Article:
Finding solace in his studio, Kierkegaard began recording his next project solo. The first project entitled “Leap of Faith” was Kierkegaard’s biggest hit as a musician and became his only song to top the charts.

Kierkegaard emerged back into the public with newfound commercial success. The album recorded during these sessions, “Concept of Anxiety,” once again featured critical success but did not produce the same commercial buzz as did “Leap of Faith.”

Upset that his entire body of work was being reduced to the catchy “Leap of Faith,” Kierkegaard moved from “Concept of Anxiety” sound to record a series of albums that Kierkegaard collectively referred to as his Xanax albums. Critics wrote these albums off as largely forgettable. One notable release during this period was Kierkegaard’s album only consisting of introductions to rock operas, “Prefaces.” While a unique take on the genre, many criticized the album for containing eleven good ideas that didn’t go anywhere.

Many musicians that worked with Kierkegaard during this time period in the studio insist that they never saw him abuse any prescription drugs designed to reduce anxiety. One musician who asked to remain anonymous further said, “Did you even read these lyrics, anyways? He’s not any less anxious, that’s for sure.”

After this downward spiral, Kierkegaard was also involved with several high profile feuds that began to take their toll on his mental health. Feuding with Hans Christian Andersen and Georg Hegel, Kierkegaard found himself angrily attacking them as sellouts. While both Anderson and Hegel enjoyed popular success, Kierkegaard felt constantly ignored by the audience and took this anger out on both these individuals that he considered popular phonies. Kierkegaard recorded several diss songs towards Hegel including “Merely An Experiment In Thought” and “The Hegelian Cud-chewing Process.” Meanwhile, Hans Christian Andersen, in response to Kierkegaard’s antagonization responded by collaborating with Randy Newman for a rerelease of his “Short People” complete with a music video designed to depict the differences in height between the tall Andersen and the diminutive Kierkegaard. It was a smash hit and further humiliated Kierkegaard.

Following all of these events, Kierkegaard suffered a spiritual crisis where he began to despise his previous work and decided to center his music around his religious beliefs. Longtime fans became alienated from incredibly religious sounding songs. Furthermore, in what was orchestrated as a comeback special, a fan shouted out for Kierkgaard to do one of his old songs “Most Men Pursue Pleasure (with such breathless haste that they hurry past it.)” In response, Kierkegaard began a lengthy diatribe in which he became enraged that the audience hadn’t already turned its back on his previous recordings and refused to continue playing. This would be his last concert.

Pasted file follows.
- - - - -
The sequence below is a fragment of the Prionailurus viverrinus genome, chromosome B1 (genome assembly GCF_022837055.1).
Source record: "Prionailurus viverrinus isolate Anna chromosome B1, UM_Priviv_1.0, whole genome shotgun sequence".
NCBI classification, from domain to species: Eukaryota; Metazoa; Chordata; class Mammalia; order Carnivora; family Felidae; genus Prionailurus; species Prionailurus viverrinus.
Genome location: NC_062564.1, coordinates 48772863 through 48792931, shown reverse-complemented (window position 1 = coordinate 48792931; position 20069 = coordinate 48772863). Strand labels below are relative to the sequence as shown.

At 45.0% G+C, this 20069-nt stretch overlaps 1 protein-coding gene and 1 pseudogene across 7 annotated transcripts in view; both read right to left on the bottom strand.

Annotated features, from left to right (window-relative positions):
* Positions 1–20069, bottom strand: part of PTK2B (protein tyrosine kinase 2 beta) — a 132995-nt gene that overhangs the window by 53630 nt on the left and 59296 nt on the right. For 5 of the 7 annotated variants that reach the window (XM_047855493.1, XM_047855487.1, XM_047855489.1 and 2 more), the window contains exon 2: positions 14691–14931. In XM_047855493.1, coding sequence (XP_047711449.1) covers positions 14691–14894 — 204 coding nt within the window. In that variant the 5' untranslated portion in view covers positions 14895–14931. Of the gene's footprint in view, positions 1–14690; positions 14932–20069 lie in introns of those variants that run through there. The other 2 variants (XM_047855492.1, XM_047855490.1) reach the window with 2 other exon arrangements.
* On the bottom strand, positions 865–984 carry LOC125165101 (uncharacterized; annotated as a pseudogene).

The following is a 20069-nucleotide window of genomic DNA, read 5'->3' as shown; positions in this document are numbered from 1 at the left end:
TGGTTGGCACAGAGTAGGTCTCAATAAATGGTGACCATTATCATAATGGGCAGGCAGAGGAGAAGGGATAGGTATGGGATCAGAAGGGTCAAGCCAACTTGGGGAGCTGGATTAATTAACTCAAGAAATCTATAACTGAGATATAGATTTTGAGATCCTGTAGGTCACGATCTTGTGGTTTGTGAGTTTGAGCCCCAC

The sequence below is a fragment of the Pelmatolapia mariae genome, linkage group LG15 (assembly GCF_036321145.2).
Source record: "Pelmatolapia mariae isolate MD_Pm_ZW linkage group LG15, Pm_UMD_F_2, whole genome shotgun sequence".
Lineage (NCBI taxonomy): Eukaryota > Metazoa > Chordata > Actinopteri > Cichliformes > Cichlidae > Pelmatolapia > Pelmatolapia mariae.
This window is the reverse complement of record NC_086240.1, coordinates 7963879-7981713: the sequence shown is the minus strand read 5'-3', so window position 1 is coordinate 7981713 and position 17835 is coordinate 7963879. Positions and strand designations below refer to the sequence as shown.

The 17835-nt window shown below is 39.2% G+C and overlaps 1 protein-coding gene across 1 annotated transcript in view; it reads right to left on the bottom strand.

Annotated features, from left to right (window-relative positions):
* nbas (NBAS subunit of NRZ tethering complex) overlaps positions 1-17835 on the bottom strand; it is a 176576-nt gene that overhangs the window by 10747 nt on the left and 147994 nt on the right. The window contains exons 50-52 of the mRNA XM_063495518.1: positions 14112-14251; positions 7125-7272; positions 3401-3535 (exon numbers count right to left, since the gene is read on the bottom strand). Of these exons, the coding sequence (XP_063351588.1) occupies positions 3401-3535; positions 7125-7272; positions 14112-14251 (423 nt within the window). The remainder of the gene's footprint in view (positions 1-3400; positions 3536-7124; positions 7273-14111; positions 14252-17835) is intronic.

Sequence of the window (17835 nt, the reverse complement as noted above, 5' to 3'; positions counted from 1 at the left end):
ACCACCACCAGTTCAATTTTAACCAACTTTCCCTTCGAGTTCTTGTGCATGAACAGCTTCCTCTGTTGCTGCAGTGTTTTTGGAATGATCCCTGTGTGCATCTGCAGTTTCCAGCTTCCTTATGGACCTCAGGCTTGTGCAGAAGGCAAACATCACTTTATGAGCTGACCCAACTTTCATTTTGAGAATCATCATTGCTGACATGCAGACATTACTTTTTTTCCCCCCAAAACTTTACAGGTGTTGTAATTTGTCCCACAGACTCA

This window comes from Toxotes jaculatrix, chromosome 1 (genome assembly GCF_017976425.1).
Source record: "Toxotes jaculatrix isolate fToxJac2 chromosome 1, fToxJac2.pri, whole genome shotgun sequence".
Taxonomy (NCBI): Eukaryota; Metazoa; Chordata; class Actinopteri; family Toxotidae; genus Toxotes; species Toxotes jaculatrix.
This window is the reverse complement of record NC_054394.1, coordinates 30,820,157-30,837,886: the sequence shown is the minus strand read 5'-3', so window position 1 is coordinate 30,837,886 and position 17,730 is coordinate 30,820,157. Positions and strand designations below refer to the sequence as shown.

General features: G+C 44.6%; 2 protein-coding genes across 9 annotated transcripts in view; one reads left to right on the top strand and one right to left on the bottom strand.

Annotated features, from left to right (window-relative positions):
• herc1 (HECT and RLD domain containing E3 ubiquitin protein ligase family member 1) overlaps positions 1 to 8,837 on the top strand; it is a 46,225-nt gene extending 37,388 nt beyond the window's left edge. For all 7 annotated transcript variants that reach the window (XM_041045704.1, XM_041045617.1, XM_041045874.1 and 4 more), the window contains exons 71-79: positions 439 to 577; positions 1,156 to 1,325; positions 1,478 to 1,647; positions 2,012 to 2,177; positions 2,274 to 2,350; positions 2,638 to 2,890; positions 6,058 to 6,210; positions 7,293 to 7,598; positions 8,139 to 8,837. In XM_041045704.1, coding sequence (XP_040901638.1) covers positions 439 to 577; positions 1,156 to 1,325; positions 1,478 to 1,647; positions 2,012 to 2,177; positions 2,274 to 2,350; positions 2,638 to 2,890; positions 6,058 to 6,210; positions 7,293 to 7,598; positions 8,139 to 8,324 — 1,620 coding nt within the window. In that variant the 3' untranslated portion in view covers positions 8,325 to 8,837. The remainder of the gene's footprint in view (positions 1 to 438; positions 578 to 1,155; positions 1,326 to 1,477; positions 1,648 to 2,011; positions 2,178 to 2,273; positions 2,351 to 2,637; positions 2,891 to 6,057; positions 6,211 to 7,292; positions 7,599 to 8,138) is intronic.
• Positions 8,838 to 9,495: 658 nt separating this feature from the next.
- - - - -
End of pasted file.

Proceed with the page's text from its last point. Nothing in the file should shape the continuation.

The one bright spot towards the latter stage of his career came with one of his final albums, “The Sickness Unto Death.” Recorded completely on his own without any other musicians, “The Sickness Unto Death” was well received musically as an album that hearkened back to the early days of Dizziness of Freedom.

“Lyrically, it’s shit. But musically, it’s quite good,” said former bandmate Henry Schell. “But, I mean, lyrically what is this ‘Man is spirit. But what is spirit? Spirit is the self. But what is the self? The self is a relation which relates itself to its own self’ That needed an editor.”

The final line of Kierkegaard’s suicide note reads as follows “To be a musician is the most terrible of all torments, it is-and must be-to have one’s hell on earth.” Kierkegaard spent a month in the hospital before his death where, even if he had consumed a dangerous amount of drugs, enough time would have passed to flush his system completely clear. Indeed, it appears that the actual cause of death was an allergic reaction towards medicine he consumed meant for another patient. When told that he was ingesting medicine likely to kill him, he merely lifted lines from his suicide note and declared how life had “become a bitter drink to him, and yet must be taken in drops, counted one by one.” The nurses, annoyed by both his whiny nature and holier-than-thou attitude, did not choose to intervene.